For starters, a slowly boiling pot is easier to ignore. Deaths of despair have been rising exponentially since the structural break in 2000. Another reason is that solutions are hard to come by. The etiology of the epidemic is clear: the hourglass economy that followed the Clinton betrayal destroyed the working class family, and it is the destruction of the working class family that has led to an epidemic of despair. No one knows where to intervene or how to temper the despair. (I have shown previously that overdose deaths are the strongest predictor of the Trump swing. So we have the causal diagram ‘Clinton betrayal -> hourglass economy -> destruction of the working class family -> deaths of despair and Trump’.) But whether or not there are discoverable solutions, why did it take 15 years for anyone to simply notice the trends?
Part of the answer is surely that the professional class, which is expected to do all the diagnostics and hogs all the articulation, and the working class, where the epidemic is unfolding, live in separate worlds. A vast microgeographic and social gulf separates the two. It is not so much that the epidemic is not reaching the superzips favored by the professional elites. It is everywhere:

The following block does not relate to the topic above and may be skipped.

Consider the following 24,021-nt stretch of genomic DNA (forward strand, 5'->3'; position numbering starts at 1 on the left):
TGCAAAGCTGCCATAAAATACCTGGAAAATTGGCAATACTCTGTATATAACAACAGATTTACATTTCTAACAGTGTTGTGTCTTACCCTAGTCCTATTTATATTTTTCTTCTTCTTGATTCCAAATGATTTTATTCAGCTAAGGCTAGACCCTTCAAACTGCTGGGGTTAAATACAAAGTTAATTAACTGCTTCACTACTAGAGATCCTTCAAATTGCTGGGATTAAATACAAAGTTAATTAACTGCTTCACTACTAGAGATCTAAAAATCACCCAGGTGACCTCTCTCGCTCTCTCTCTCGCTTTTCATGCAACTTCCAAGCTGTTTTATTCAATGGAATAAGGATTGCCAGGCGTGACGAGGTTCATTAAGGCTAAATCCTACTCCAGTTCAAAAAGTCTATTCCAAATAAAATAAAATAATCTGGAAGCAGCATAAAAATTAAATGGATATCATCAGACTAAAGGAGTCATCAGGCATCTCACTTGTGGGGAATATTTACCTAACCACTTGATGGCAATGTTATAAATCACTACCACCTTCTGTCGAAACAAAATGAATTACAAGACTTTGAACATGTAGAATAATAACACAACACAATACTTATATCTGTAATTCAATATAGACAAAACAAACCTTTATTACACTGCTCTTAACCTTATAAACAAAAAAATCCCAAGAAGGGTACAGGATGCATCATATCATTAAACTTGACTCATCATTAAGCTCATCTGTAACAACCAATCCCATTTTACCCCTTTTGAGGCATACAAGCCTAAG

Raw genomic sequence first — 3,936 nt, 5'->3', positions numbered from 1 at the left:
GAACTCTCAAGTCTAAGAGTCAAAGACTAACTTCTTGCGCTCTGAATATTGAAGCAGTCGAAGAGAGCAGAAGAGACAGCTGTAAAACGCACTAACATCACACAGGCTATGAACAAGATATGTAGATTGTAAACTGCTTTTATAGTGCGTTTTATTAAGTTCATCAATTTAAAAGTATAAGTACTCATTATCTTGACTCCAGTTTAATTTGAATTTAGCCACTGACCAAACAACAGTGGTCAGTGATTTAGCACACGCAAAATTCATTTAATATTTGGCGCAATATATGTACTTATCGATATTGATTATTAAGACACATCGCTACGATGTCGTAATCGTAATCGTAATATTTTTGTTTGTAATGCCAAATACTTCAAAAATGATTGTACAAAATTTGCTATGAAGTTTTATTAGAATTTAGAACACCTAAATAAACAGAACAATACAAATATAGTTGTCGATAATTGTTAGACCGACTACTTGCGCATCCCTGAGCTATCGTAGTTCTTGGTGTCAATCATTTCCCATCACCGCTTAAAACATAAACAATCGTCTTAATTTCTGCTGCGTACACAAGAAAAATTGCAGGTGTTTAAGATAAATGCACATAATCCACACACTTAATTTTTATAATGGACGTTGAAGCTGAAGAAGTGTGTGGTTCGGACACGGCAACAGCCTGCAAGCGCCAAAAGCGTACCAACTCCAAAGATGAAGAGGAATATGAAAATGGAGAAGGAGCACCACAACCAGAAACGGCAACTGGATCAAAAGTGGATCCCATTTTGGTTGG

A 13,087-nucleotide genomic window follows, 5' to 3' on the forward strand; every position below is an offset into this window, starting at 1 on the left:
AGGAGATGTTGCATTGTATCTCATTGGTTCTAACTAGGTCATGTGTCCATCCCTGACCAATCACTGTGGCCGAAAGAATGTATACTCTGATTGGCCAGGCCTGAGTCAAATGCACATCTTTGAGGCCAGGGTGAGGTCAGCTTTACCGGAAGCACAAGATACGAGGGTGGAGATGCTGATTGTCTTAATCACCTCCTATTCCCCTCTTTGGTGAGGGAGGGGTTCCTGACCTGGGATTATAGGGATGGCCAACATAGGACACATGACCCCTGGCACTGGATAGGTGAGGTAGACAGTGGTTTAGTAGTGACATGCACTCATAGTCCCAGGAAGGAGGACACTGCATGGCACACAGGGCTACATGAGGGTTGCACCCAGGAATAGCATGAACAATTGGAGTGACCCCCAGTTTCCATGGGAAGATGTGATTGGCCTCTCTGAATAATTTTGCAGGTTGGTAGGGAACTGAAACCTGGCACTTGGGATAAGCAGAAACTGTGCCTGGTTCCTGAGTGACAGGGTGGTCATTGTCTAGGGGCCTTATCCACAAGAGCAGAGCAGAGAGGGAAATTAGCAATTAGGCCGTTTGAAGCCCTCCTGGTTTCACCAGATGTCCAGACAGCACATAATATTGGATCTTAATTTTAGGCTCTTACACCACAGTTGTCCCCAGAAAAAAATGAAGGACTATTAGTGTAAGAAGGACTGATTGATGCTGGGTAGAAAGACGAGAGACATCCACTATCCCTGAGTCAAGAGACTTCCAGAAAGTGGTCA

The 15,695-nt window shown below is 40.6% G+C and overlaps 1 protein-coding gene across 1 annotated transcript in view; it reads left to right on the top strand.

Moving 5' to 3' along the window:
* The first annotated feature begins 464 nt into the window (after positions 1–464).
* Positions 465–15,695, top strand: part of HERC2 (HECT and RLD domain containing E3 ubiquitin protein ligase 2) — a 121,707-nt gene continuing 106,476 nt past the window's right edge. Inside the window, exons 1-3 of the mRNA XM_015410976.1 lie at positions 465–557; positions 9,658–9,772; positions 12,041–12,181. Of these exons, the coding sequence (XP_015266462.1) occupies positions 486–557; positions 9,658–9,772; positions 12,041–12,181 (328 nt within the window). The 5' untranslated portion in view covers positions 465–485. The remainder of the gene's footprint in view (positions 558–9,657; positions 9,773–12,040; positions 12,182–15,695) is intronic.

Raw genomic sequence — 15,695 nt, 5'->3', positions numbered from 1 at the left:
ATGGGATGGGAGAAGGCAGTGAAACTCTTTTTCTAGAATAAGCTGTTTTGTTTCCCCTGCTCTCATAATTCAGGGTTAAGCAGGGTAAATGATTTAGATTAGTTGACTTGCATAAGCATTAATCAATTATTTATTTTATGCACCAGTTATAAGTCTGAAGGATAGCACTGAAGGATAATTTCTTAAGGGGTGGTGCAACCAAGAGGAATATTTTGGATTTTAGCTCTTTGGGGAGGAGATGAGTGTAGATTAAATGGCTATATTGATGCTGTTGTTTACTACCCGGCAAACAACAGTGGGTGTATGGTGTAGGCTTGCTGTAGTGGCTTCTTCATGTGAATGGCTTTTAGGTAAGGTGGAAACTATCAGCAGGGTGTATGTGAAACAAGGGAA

Rather, the effective distance is social. If you know New York, it is the social distance between 116th and Broadway and 116th and Columbus, two blocks and two orders of magnitude in income and education away. Professionals simply don’t know anyone who has lost a close friend or family member to the epidemic. It is not usual for waiters at fancy restaurants to talk about their personal or social lives with the clients.
COVID-19, meanwhile, was a potentially serious threat to American civilization. Put another way, the initial panic was justified; although there were some, like the Swedes, who kept their cool. But the Bayesian update that needed to happen this summer — okay guys, this is not exactly an existential threat — simply did not obtain. Why not?
We can get closer to answering this question if we refine it: Why did the prestige media continue to fan panic over the pandemic even after it was clear that the actual threat was many orders of magnitude smaller? Part of the answer to this question is surely that the prestige media had found an excellent stick to beat the president with. No one can explain the perplexing upside-down international cross-section of the coronavirus toll. But no matter. If sufficient hysteria could be generated over the pandemic’s toll in America and hung around the president’s neck, then perhaps Biden could bring it home in November.